I've actually met a saint. In the flesh.
Of course, the Christian Church has used the term "saint" in a number of different ways over the years, and popular culture has added a few more interpretations as well.
In the early Church, the term "saint" included every believer. Eventually the Church took to designating (usually after death) those of the saints whose lives had demonstrated particular sanctity, and over time the term "saint" was applied to those people. At first, this designation was based on popular acclamation, often accompanied by claims of miracles. By the middle ages, the Church found it necessarily to establish a process to discern which of the departed were actually entitled to be recognized as saints.
With the English Reformation, the Church of England moved away from the cult of saints. Some would argue that Anglicans have no process to canonize saints since then - and certainly there is no process to parallel that of our Roman brothers and sisters.
Yet when the Church of England added to the ecclesiastical calendar a remembrance of King Charles I and the anniversary of his execution, it would be very hard to say that they did not, thereby, canonize him. Indeed, in places about the Communion there have been parish churches dedicated to St. Charles, King and Martyr.
Since then, many Provinces of the Anglican Communion have added other names to their liturgical calendars. While we have not generally taken to calling such folk "Saint Samuel Seabury" or "Saint Charles Inglis," we have allowed for them to be commemorated in the liturgies of the Church in a manner consistent with the practice of a much earlier time.
The usual practice in Church history has been to comemorate saints on the anniversary of their deaths. Certainly this made sense with the martyrs, but it was the fairly consistent practice in the vast majority of cases for all saints, martyrs or not.
When Florence Li Tim-Oi was added to the calendar of the Anglican Church of Canada, we followed this ancient practice, establishing her commemoration on February 26. By contrast, our brothers and sisters in the Episcopal Church appointed January 24, the anniversary of her barrier-breaking ordination as a priest in the Diocese of Hong Kong in 1944. Were it not for the timely blogging of my friends Jim and Elizabeth, I'd've missed this anniversary entirely.
The Canadian resource For All the Saints tells the story of Florence Li Tim-Oi. Here is the essential bit:
[Li] was made deacon in 1941, and was given charge of the Anglican congregation in the Portuguese colony of Macao, thronged with refugees from war-torn China. When a priest could no longer travel from Japanese-occupied territory to preside for her at the eucharist, the Bishop of Hong Kong asked her to meet him in Free China, where on January 25, 1944 he ordained her “a priest in the Church of God.”
In 1983, arrangements were made for her to come to Canada, where she was appointed as an honorary assistant at St. John’s Chinese congregation and St.Matthew’s parish in Toronto. The Anglican Church of Canada had by this time approved the ordination of women to the priesthood, and in 1984, the 40th anniversary of her ordination, Ms. Li was, with great joy and thanksgiving, reinstated as a priest. This event was celebrated not only in Canada but also at Westminster Abbey and at Sheffield in England, even though the Church of England had not yet approved the ordination of women.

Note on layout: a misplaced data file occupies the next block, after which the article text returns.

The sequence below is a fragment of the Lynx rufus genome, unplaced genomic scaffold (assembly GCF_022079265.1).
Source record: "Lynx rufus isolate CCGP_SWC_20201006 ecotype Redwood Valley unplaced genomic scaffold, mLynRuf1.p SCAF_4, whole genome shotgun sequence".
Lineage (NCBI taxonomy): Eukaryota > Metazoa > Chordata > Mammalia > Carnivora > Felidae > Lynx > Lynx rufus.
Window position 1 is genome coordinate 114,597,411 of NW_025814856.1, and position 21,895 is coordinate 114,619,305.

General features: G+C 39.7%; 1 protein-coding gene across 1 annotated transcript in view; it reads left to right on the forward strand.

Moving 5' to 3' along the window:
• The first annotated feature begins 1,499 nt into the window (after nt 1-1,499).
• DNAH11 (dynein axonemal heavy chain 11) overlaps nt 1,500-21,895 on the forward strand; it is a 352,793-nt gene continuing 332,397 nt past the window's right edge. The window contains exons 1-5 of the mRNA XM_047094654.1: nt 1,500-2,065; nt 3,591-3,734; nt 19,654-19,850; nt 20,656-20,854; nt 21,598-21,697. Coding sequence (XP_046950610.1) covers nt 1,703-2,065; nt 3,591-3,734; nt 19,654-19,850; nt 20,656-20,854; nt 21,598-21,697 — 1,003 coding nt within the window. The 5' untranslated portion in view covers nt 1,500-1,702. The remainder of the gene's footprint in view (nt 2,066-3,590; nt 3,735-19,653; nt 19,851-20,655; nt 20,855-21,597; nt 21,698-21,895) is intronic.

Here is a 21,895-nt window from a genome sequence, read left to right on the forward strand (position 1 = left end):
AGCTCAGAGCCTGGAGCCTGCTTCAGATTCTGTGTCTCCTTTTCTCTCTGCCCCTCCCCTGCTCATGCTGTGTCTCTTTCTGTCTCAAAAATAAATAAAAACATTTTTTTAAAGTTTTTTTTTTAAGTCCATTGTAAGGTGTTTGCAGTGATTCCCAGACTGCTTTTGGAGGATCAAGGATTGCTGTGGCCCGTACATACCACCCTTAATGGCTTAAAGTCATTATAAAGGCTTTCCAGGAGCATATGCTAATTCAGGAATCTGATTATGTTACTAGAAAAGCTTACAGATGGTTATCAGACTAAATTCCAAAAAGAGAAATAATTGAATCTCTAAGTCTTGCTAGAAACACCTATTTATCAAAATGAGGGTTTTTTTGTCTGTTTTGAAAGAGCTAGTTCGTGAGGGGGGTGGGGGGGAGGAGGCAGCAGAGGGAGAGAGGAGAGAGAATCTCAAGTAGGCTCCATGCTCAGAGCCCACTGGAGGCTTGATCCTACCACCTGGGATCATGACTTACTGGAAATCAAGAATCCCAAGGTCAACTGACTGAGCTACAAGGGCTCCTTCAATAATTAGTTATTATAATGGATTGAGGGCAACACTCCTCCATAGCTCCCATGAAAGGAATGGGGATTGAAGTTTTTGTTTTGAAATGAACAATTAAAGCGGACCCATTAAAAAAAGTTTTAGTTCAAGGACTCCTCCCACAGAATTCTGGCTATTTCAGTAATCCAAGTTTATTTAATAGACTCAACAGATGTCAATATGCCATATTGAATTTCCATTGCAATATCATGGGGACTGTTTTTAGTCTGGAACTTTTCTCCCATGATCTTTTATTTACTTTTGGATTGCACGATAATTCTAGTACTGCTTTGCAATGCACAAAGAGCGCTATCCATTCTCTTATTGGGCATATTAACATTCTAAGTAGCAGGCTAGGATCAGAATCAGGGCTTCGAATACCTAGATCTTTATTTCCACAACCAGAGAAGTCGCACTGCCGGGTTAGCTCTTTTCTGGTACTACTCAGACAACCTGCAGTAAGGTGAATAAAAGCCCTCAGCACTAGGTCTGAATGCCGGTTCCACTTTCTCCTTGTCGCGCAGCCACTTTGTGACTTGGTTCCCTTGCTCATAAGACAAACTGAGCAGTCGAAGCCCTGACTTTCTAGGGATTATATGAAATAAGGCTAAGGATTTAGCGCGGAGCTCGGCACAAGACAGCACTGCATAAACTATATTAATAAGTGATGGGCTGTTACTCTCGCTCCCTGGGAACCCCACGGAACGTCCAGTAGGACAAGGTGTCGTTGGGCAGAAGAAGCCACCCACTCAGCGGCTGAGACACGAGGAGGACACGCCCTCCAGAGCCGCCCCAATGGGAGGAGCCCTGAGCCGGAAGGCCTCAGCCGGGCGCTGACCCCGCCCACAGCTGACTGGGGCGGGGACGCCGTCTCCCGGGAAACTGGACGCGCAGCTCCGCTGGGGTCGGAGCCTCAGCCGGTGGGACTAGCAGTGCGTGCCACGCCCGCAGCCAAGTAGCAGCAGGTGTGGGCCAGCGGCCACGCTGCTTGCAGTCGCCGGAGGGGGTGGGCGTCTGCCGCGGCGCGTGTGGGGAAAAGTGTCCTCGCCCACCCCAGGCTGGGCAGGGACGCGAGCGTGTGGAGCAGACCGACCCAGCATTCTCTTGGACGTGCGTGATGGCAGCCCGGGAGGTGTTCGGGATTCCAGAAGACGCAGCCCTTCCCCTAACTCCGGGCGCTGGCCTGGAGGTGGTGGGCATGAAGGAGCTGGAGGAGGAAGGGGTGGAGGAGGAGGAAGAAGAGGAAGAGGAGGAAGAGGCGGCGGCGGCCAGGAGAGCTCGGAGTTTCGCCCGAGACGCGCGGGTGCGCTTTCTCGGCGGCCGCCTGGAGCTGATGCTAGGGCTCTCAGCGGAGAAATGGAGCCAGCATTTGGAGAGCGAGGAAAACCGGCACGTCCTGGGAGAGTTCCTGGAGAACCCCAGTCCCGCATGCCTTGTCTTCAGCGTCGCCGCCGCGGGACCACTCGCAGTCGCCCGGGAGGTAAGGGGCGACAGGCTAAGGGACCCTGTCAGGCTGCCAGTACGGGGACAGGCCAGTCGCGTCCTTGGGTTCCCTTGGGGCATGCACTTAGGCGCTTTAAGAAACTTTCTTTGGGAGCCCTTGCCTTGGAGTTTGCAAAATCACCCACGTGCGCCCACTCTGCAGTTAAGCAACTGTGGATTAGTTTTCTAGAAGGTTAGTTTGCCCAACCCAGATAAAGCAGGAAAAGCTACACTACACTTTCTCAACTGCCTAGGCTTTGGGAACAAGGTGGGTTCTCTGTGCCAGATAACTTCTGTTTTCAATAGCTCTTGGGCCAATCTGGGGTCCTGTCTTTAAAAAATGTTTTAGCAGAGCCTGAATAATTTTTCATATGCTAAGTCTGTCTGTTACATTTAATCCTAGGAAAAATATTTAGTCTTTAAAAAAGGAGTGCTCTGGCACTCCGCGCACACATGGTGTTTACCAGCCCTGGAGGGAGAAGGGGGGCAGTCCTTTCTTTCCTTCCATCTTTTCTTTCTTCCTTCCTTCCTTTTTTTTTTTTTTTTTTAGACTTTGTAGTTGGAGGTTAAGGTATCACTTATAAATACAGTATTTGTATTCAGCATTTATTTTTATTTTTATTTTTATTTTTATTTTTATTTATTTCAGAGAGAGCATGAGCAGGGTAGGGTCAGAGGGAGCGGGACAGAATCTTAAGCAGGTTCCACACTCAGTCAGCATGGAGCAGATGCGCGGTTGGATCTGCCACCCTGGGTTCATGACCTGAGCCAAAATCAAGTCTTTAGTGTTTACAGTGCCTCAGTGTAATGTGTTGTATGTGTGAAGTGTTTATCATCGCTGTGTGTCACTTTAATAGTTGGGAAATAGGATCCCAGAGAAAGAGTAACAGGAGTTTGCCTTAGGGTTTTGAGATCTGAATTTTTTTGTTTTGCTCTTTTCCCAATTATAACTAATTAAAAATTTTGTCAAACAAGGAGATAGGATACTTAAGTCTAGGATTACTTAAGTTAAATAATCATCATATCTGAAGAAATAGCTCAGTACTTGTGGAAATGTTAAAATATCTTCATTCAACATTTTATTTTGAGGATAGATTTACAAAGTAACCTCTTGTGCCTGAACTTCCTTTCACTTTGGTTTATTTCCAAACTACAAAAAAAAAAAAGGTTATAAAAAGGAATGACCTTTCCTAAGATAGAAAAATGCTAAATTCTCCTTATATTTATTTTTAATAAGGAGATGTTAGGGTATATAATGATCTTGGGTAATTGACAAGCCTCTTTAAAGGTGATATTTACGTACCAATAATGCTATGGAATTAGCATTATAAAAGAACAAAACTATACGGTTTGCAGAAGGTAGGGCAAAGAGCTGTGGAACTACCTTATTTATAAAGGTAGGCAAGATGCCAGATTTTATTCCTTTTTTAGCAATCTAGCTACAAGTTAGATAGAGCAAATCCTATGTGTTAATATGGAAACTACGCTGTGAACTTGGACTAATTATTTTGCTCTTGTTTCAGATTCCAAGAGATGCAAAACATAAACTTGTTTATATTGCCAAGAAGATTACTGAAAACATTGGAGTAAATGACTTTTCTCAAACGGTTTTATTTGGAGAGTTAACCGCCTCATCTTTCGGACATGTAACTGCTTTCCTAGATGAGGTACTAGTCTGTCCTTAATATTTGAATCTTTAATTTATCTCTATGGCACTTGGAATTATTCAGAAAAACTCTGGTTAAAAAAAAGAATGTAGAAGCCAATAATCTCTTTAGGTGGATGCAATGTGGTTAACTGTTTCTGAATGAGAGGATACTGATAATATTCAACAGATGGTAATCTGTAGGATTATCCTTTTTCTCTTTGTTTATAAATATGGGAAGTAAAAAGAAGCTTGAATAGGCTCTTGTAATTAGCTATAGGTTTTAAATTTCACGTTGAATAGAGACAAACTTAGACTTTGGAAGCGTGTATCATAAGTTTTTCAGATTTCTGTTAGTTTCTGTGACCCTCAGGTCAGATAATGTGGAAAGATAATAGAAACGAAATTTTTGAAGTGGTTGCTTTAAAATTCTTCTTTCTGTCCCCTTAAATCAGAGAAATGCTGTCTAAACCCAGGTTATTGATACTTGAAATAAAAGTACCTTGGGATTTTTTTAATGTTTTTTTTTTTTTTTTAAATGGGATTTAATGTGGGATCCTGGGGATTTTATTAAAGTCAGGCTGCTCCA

From that date until her death in 1992, she exercised her priesthood with such faithfulness and quiet dignity that she won tremendous respect for herself and increasing support for other women seeking ordination.
When I was a divinity student at Trinity College, Toronto, Florence Li Tim-Oi would frequently attend weekday services in the chapel. She didn't usually wear clericals, and nobody seemed to make any sort of fuss over her. As far as I knew, she was just this nice little old Chinese lady who came to chapel sometimes. For the longest time, I had no idea that this tiny woman had lived out so heroic a witness to the power of the Gospel.
But isn't that really what makes the heroic sanctity of the saints so very special? They don't necessarily look heroic. As God said to Samuel as he inspected the sons of Jesse:
Do not look on his appearance or on the height of his stature, because I have rejected him; for the Lorddoes not see as mortals see; they look on the outward appearance, but the Lord looks on the heart.Clearly, God saw in Florence Li-Tim-Oi a mighty heart, able to witness to his grace in the midst of great difficulty. And it is my honour to have come to the altar with this great hero of the faith.
Loving God, giver of all good gifts,
fill us with your grace,
that we, like your servant Li Tim-Oi,
first woman to be ordained an Anglican priest,
may entrust you with our destiny.
May we, with her same forbearance in the face of adversity,
witness to you in all things;
through Jesus Christ,
who lives and reigns with you and the Holy Spirit,
one God, now and forever.